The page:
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FILE PHOTO - Opponents of North Carolina's HB2 law limiting bathroom access for transgender people protest in the gallery above the state's House of Representatives chamber as the legislature considers repealing the controversial law in Raleigh, North Carolina, U.S. on December 21, 2016. REUTERS/Jonathan Drake/File Photo

A piece of legislation known as Bill 28 was previously enacted by the provincial legislature on November 3rd with the intention of preventing a strike by 55,000 CUPE employees.

Despite this, however, hundreds of employees, including education assistants, librarians, and custodians, went on strike at the beginning of this month, causing many schools throughout the province to close for 2 days and preventing students from attending classes in person.

The previous week, Premier Doug Ford made a deal to pull the legislation from consideration provided CUPE workers returned to their jobs, which they did.

After then, on Monday, the statute was finally overturned.

Lecce said on Wednesday that the province would continue to participate in the negotiation process after being questioned by reporters about the possibility of a new round of back-to-work laws being drafted.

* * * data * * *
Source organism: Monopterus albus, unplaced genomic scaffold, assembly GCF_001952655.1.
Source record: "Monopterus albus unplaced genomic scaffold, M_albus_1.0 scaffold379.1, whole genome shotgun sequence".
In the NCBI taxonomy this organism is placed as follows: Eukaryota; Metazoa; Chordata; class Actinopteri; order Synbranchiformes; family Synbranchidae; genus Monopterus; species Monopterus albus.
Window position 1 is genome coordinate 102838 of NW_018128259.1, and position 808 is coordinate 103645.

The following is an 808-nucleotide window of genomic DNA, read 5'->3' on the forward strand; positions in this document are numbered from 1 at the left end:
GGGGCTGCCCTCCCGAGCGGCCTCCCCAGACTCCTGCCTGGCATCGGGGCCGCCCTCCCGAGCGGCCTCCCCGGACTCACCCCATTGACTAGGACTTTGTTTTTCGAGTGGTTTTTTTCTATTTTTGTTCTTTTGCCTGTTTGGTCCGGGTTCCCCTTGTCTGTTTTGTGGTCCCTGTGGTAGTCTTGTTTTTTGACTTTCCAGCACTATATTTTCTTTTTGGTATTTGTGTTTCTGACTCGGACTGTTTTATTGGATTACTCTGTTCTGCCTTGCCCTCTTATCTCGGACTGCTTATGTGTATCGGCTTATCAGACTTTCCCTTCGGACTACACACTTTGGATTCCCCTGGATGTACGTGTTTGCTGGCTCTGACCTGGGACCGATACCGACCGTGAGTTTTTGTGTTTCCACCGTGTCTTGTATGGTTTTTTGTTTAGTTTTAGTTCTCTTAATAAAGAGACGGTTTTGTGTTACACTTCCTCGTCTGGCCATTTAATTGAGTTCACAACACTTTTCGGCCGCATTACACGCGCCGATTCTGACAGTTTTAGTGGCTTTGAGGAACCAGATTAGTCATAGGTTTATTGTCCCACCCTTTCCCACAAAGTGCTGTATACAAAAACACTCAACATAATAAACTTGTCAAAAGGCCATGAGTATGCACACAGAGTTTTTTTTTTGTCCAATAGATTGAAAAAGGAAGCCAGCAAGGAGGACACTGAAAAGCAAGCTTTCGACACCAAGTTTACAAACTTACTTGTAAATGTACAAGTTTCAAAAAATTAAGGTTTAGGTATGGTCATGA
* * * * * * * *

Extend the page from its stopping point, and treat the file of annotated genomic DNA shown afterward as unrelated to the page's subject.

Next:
The education minister stated that the mediator for the conversations has asked both sides to help ensure discretion, and as a result, he was unable to offer many details. However, he did state that the province’s most recent offer would include increased wages for all workers, with the largest increases planned for the union’s lowest-paid participants.

During a news conference on Wednesday, the national president of CUPE, Mark Hancock, declared that none of the union’s members truly want to go on strike.

“Strike action is always our last choice, and it’s not something which we take lightly,” he added. “We don’t even consider it a possibility.” “Prefer than crossing a picket line, our members prefer to spend their time working in schools and assisting students in achieving academic success.”

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